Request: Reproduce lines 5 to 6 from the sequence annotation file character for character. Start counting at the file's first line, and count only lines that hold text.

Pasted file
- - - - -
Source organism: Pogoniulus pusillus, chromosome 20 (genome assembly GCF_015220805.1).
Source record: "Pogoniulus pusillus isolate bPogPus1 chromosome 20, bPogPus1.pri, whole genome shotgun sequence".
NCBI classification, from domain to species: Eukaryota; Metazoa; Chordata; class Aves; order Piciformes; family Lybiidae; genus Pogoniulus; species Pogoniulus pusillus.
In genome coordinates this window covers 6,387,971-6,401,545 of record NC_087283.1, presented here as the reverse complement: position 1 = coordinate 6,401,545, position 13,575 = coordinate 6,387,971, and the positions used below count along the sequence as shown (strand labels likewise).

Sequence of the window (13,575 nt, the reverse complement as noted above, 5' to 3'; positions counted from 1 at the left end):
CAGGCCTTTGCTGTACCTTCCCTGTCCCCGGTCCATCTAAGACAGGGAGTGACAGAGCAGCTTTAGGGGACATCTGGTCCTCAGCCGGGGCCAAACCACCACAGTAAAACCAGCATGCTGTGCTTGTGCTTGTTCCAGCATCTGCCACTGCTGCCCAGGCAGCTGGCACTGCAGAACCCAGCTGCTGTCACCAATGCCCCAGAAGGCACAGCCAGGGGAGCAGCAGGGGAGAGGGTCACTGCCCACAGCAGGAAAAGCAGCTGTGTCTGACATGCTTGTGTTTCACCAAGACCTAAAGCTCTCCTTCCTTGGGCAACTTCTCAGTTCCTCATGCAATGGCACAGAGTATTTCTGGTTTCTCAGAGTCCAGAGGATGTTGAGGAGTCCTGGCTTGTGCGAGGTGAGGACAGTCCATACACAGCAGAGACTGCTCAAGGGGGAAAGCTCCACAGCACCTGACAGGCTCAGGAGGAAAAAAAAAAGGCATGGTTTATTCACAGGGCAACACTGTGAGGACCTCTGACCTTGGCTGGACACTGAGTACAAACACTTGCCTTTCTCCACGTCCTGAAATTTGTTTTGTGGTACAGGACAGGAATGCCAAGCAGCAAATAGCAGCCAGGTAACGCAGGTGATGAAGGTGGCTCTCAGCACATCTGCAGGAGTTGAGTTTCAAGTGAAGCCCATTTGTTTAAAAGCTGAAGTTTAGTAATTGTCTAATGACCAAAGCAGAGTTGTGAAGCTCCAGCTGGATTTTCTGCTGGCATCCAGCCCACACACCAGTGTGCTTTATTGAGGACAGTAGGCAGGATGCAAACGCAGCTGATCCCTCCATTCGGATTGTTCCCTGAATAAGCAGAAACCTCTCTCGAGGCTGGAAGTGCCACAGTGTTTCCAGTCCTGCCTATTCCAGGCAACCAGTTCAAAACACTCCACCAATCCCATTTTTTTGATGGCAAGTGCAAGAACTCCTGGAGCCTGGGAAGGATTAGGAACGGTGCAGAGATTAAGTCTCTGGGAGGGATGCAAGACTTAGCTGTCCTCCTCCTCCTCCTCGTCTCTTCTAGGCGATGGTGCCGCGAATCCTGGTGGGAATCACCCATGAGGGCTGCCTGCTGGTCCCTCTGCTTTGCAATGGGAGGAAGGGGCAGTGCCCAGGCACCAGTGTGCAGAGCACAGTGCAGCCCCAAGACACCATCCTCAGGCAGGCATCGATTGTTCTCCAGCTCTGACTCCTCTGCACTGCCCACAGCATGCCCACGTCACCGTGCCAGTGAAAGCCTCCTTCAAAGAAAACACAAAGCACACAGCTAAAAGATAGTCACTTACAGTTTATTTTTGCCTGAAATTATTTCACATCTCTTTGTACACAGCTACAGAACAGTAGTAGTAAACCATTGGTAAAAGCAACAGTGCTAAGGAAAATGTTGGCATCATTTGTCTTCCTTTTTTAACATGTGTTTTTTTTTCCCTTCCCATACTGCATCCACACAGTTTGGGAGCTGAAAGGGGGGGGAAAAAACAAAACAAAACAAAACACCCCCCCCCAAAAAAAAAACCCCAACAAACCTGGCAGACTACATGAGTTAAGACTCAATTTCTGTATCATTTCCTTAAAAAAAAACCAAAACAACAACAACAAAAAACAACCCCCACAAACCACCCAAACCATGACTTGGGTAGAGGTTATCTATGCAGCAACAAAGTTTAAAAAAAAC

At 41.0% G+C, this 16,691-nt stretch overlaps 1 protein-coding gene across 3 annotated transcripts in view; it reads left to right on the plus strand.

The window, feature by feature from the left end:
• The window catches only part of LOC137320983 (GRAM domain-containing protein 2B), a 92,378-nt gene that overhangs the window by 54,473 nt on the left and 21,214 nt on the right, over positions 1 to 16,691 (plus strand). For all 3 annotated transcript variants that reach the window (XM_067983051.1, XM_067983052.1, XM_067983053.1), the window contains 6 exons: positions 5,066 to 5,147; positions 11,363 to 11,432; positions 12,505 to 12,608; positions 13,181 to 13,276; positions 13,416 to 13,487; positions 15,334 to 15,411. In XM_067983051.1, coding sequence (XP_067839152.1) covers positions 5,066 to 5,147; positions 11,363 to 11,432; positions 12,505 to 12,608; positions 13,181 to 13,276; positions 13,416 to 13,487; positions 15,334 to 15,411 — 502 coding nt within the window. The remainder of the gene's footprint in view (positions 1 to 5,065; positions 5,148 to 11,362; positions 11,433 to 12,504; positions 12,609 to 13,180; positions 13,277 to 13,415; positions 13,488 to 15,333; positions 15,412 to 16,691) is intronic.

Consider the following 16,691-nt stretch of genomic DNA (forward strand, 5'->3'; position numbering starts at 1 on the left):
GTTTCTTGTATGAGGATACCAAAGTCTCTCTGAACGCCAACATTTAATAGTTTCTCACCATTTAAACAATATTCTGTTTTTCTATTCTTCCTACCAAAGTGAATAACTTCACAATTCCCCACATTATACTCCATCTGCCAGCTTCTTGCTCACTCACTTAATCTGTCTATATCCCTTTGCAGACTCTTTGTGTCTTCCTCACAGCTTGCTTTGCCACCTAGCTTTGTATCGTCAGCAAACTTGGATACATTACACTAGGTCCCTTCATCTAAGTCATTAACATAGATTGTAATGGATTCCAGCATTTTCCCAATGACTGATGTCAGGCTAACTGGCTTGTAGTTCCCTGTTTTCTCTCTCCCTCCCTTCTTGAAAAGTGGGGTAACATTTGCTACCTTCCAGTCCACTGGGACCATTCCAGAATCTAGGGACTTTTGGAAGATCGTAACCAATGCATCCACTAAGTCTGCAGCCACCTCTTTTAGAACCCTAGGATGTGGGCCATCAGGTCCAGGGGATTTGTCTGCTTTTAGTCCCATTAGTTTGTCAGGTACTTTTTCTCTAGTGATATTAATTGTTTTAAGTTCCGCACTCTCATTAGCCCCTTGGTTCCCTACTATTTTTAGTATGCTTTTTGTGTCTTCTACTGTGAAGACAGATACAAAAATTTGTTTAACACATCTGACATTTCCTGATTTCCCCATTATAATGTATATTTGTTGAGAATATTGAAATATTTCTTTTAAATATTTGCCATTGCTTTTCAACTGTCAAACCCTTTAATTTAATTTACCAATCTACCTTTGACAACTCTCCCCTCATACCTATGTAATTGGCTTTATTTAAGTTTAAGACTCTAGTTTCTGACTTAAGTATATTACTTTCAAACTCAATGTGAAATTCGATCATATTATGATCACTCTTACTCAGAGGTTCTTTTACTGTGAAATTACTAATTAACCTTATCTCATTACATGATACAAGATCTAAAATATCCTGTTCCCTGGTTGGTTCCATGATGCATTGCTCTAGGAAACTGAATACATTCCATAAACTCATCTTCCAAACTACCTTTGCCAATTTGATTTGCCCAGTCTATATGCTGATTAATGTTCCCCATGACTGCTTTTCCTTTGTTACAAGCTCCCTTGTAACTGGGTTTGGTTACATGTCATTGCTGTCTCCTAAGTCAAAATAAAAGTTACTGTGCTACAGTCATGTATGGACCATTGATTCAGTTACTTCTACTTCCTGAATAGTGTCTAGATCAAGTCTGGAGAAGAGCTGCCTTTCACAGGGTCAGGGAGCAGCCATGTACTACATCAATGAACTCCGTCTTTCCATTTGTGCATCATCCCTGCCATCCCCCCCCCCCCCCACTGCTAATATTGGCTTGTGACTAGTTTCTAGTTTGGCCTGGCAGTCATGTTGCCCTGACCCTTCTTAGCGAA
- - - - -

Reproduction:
Sequence of the window (13,575 nt, the reverse complement as noted above, 5' to 3'; positions counted from 1 at the left end):
CAGGCCTTTGCTGTACCTTCCCTGTCCCCGGTCCATCTAAGACAGGGAGTGACAGAGCAGCTTTAGGGGACATCTGGTCCTCAGCCGGGGCCAAACCACCACAGTAAAACCAGCATGCTGTGCTTGTGCTTGTTCCAGCATCTGCCACTGCTGCCCAGGCAGCTGGCACTGCAGAACCCAGCTGCTGTCACCAATGCCCCAGAAGGCACAGCCAGGGGAGCAGCAGGGGAGAGGGTCACTGCCCACAGCAGGAAAAGCAGCTGTGTCTGACATGCTTGTGTTTCACCAAGACCTAAAGCTCTCCTTCCTTGGGCAACTTCTCAGTTCCTCATGCAATGGCACAGAGTATTTCTGGTTTCTCAGAGTCCAGAGGATGTTGAGGAGTCCTGGCTTGTGCGAGGTGAGGACAGTCCATACACAGCAGAGACTGCTCAAGGGGGAAAGCTCCACAGCACCTGACAGGCTCAGGAGGAAAAAAAAAAGGCATGGTTTATTCACAGGGCAACACTGTGAGGACCTCTGACCTTGGCTGGACACTGAGTACAAACACTTGCCTTTCTCCACGTCCTGAAATTTGTTTTGTGGTACAGGACAGGAATGCCAAGCAGCAAATAGCAGCCAGGTAACGCAGGTGATGAAGGTGGCTCTCAGCACATCTGCAGGAGTTGAGTTTCAAGTGAAGCCCATTTGTTTAAAAGCTGAAGTTTAGTAATTGTCTAATGACCAAAGCAGAGTTGTGAAGCTCCAGCTGGATTTTCTGCTGGCATCCAGCCCACACACCAGTGTGCTTTATTGAGGACAGTAGGCAGGATGCAAACGCAGCTGATCCCTCCATTCGGATTGTTCCCTGAATAAGCAGAAACCTCTCTCGAGGCTGGAAGTGCCACAGTGTTTCCAGTCCTGCCTATTCCAGGCAACCAGTTCAAAACACTCCACCAATCCCATTTTTTTGATGGCAAGTGCAAGAACTCCTGGAGCCTGGGAAGGATTAGGAACGGTGCAGAGATTAAGTCTCTGGGAGGGATGCAAGACTTAGCTGTCCTCCTCCTCCTCCTCGTCTCTTCTAGGCGATGGTGCCGCGAATCCTGGTGGGAATCACCCATGAGGGCTGCCTGCTGGTCCCTCTGCTTTGCAATGGGAGGAAGGGGCAGTGCCCAGGCACCAGTGTGCAGAGCACAGTGCAGCCCCAAGACACCATCCTCAGGCAGGCATCGATTGTTCTCCAGCTCTGACTCCTCTGCACTGCCCACAGCATGCCCACGTCACCGTGCCAGTGAAAGCCTCCTTCAAAGAAAACACAAAGCACACAGCTAAAAGATAGTCACTTACAGTTTATTTTTGCCTGAAATTATTTCACATCTCTTTGTACACAGCTACAGAACAGTAGTAGTAAACCATTGGTAAAAGCAACAGTGCTAAGGAAAATGTTGGCATCATTTGTCTTCCTTTTTTAACATGTGTTTTTTTTTCCCTTCCCATACTGCATCCACACAGTTTGGGAGCTGAAAGGGGGGGGAAAAAACAAAACAAAACAAAACACCCCCCCCCAAAAAAAAAACCCCAACAAACCTGGCAGACTACATGAGTTAAGACTCAATTTCTGTATCATTTCCTTAAAAAAAAACCAAAACAACAACAACAAAAAACAACCCCCACAAACCACCCAAACCATGACTTGGGTAGAGGTTATCTATGCAGCAACAAAGTTTAAAAAAAAC